All About Congestive Heart Failure – Symptoms, Causes & Treatment

Congested Heart Failure Symptoms - Enlarged HeartWhat is congestive heart failure? It doesn’t mean the heart is no longer working, as the name implies, but rather that there is a buildup of fluid (congestion) that causes the heart to not be able to work as efficiently as it should.

That is to say, it is unable to pump blood to the body at optimal levels, and as a result pressure builds up inside the heart. It is a condition that gets progressively worse, which is why early detection and treatment is crucial.

Let’s take a look at the symptoms first and they we will look into what could be causing the problem and how you can treat it.

What are the Congestive Heart Failure Symptoms?

Unfortunately, you could have heart failure without the tell tale symptoms, but there are many common symptoms to be aware of. One of the most common is shortness of breath or difficulty breathing, either during exercise or while at rest. This is the case if the congestion is in your lungs. You may also experience a wheeze or a dry cough, which is also a sign of fluid buildup in the lungs.

If you are not getting an adequate supply of blood to your kidneys, your body might start retaining water, and you may experience swelling of the ankles, legs and stomach area. This can cause weight gain, nausea or increased urination at night time.

General symptoms of a decreased blood supply can include an overall feeling of weakness, dizziness, malaise or tiredness. You may have difficulty thinking straight and be confused if blood supply to the brain is inadequate. And of course, since your heart is working that much harder to pump blood, your heartbeat may increase or be irregular.

So as you can see, specific congestive heart failure symptoms will depend on which areas of the body are being affected. You may experience all of them, you may just experience one or none at all. The main takeaway here is if you experience any of them, seek medical attention as soon as possible. However, it does not mean that you have congestive heart failure per se. It could be any number of things.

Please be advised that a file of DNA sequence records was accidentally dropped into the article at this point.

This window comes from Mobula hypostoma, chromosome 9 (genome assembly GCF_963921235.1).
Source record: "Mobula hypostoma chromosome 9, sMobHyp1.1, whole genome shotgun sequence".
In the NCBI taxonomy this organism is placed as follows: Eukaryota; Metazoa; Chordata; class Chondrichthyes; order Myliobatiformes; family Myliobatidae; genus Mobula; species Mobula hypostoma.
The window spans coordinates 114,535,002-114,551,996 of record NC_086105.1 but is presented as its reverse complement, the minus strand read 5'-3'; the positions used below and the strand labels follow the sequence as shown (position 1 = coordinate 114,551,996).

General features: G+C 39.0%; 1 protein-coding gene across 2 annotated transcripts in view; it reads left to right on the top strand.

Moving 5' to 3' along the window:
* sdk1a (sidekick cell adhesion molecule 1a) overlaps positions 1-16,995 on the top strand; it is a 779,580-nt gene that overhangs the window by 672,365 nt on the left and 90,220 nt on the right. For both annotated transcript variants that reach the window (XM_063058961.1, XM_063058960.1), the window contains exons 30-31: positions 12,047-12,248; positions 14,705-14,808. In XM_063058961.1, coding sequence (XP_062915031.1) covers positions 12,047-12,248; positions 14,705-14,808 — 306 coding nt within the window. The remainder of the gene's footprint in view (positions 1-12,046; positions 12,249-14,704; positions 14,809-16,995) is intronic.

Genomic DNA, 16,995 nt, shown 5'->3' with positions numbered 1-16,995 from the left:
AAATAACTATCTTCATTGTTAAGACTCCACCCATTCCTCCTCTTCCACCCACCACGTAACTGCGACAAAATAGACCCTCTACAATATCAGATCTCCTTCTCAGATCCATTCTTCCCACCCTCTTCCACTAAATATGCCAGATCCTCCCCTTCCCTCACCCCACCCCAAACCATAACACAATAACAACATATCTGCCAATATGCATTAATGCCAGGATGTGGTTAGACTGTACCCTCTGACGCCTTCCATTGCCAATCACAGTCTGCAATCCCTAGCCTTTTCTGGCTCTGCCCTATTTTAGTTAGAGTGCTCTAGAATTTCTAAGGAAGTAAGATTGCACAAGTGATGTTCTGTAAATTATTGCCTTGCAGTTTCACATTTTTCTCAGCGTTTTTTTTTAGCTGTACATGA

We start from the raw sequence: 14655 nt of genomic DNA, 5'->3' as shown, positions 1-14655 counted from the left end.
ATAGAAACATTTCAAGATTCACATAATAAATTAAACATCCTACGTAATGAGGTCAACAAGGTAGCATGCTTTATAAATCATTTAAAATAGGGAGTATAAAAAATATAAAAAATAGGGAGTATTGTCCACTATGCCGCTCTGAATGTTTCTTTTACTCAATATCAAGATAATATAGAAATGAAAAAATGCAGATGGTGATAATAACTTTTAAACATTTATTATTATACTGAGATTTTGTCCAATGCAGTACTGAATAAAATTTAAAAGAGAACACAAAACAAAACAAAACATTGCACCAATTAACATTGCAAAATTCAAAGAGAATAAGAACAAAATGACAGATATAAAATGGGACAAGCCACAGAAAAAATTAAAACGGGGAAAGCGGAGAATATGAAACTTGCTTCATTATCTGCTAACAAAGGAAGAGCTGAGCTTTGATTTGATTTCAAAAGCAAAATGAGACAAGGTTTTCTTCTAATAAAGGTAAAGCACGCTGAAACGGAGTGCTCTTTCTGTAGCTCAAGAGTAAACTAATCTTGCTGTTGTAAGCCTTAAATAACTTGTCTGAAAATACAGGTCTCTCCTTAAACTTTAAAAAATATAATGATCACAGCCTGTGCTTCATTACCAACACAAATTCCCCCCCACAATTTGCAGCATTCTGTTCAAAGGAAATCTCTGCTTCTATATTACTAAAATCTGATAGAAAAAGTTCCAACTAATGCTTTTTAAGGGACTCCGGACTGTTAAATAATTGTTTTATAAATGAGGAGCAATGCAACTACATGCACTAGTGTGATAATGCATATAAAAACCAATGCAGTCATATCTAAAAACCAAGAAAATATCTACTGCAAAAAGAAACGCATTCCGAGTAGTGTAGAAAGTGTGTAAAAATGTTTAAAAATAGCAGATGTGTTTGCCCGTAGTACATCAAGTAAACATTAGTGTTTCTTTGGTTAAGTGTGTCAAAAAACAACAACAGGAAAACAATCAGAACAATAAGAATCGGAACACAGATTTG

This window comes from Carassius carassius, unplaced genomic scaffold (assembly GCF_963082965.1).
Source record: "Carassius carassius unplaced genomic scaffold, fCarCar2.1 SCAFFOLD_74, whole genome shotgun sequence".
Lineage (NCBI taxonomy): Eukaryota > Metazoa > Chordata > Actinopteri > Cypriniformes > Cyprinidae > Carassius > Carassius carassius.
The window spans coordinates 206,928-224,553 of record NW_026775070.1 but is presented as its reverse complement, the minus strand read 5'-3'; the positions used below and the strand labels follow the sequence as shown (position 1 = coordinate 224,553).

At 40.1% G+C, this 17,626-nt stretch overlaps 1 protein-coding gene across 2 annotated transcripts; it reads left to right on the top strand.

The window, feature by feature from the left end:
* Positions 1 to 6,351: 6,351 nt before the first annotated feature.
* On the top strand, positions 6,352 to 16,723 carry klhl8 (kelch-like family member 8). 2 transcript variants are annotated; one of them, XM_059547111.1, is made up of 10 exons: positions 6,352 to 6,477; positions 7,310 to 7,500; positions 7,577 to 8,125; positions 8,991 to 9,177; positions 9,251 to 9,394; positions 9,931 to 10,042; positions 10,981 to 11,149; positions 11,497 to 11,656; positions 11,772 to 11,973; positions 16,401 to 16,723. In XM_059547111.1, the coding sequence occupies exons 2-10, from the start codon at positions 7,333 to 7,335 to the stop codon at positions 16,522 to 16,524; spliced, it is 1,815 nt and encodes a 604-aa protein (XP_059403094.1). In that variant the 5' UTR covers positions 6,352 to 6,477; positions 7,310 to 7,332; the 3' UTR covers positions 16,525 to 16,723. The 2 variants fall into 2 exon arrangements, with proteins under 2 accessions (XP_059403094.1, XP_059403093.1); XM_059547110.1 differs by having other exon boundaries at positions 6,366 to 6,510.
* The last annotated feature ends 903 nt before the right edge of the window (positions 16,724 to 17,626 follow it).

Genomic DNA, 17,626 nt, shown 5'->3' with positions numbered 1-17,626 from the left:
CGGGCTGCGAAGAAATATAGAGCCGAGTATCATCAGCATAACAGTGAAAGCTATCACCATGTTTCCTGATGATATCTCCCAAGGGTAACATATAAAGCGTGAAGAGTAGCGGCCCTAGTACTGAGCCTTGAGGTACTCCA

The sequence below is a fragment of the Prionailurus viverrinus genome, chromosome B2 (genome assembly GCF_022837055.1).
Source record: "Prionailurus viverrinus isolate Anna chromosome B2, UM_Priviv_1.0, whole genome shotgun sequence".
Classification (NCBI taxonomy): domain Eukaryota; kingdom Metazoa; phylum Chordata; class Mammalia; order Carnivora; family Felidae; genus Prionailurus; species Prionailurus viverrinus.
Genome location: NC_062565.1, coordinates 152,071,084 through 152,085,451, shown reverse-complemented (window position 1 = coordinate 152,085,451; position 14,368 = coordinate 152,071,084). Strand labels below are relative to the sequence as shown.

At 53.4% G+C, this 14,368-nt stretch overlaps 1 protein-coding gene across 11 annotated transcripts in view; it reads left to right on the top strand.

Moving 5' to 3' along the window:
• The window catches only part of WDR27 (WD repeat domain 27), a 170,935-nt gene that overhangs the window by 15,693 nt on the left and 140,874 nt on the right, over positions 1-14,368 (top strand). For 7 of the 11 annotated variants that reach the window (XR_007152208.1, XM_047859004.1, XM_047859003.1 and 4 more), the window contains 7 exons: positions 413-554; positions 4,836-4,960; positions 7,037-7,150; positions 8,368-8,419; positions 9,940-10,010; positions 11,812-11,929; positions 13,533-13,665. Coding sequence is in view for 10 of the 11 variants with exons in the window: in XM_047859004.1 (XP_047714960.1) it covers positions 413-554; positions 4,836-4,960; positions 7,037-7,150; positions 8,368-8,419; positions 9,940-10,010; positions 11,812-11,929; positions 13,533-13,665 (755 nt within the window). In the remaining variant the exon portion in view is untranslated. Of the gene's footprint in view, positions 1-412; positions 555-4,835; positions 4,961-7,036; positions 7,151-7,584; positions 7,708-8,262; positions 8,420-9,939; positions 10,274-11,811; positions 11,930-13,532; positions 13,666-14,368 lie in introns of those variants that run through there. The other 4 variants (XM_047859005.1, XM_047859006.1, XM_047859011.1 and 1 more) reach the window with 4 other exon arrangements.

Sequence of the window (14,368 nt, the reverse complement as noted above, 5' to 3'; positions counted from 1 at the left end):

What Causes Congestive Heart Failure To Occur?

There are many different potential causes of heart failure, including coronary artery disease, cardiomyopathy (heart damage from infections, drugs, alcohol), heart attack, high blood pressure, congenital defects and various diseases such as diabetes or thyroid problems.

Anything that causes damage to the arteries or heart muscle can potentially lead to congestive heart failure, as they directly affect the ability of the heart to perform optimally.

It’s important to note that there are congestive heart failure stages, i.e. it doesn’t come at you all at once, rather it develops over time. Although there are many classifications out there, the most widely used are those of the American Heart Association and the American College of Cardiology. They developed a four stage system, A-D.

Stage A – This includes those who are at a high risk of heart failure. You may have a family history, artery disease, diabetes, high blood pressure. Anything that puts you at risk (see causes above) puts you in this category.

Stage B – This is people with systolic left ventricular dysfunction, which includes those that have previously had a heart attack, have heart muscle breakdown or valve disease. These individuals do not yet have symptoms of congestive heart failure.